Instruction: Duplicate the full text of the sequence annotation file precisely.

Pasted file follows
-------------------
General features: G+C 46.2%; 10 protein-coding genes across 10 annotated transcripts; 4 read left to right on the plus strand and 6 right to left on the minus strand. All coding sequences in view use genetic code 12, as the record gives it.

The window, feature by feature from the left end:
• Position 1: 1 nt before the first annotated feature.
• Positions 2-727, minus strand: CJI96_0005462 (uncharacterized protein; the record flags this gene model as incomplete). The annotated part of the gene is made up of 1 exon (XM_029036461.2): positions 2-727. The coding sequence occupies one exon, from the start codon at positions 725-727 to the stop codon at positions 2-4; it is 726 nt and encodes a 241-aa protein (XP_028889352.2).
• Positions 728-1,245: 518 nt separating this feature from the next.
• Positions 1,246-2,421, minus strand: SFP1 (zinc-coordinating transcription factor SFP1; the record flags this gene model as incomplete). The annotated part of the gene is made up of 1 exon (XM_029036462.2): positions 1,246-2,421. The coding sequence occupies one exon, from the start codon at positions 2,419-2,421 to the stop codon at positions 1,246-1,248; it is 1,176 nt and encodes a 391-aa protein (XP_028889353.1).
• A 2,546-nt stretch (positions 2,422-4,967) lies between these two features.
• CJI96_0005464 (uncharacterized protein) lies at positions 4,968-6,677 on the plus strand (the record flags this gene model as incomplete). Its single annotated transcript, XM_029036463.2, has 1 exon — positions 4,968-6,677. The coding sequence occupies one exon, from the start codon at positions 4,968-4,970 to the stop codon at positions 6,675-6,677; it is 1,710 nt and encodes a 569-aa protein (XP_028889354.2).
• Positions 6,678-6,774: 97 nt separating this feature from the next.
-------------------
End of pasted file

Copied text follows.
General features: G+C 46.2%; 10 protein-coding genes across 10 annotated transcripts; 4 read left to right on the plus strand and 6 right to left on the minus strand. All coding sequences in view use genetic code 12, as the record gives it.

The window, feature by feature from the left end:
• Position 1: 1 nt before the first annotated feature.
• Positions 2-727, minus strand: CJI96_0005462 (uncharacterized protein; the record flags this gene model as incomplete). The annotated part of the gene is made up of 1 exon (XM_029036461.2): positions 2-727. The coding sequence occupies one exon, from the start codon at positions 725-727 to the stop codon at positions 2-4; it is 726 nt and encodes a 241-aa protein (XP_028889352.2).
• Positions 728-1,245: 518 nt separating this feature from the next.
• Positions 1,246-2,421, minus strand: SFP1 (zinc-coordinating transcription factor SFP1; the record flags this gene model as incomplete). The annotated part of the gene is made up of 1 exon (XM_029036462.2): positions 1,246-2,421. The coding sequence occupies one exon, from the start codon at positions 2,419-2,421 to the stop codon at positions 1,246-1,248; it is 1,176 nt and encodes a 391-aa protein (XP_028889353.1).
• A 2,546-nt stretch (positions 2,422-4,967) lies between these two features.
• CJI96_0005464 (uncharacterized protein) lies at positions 4,968-6,677 on the plus strand (the record flags this gene model as incomplete). Its single annotated transcript, XM_029036463.2, has 1 exon — positions 4,968-6,677. The coding sequence occupies one exon, from the start codon at positions 4,968-4,970 to the stop codon at positions 6,675-6,677; it is 1,710 nt and encodes a 569-aa protein (XP_028889354.2).
• Positions 6,678-6,774: 97 nt separating this feature from the next.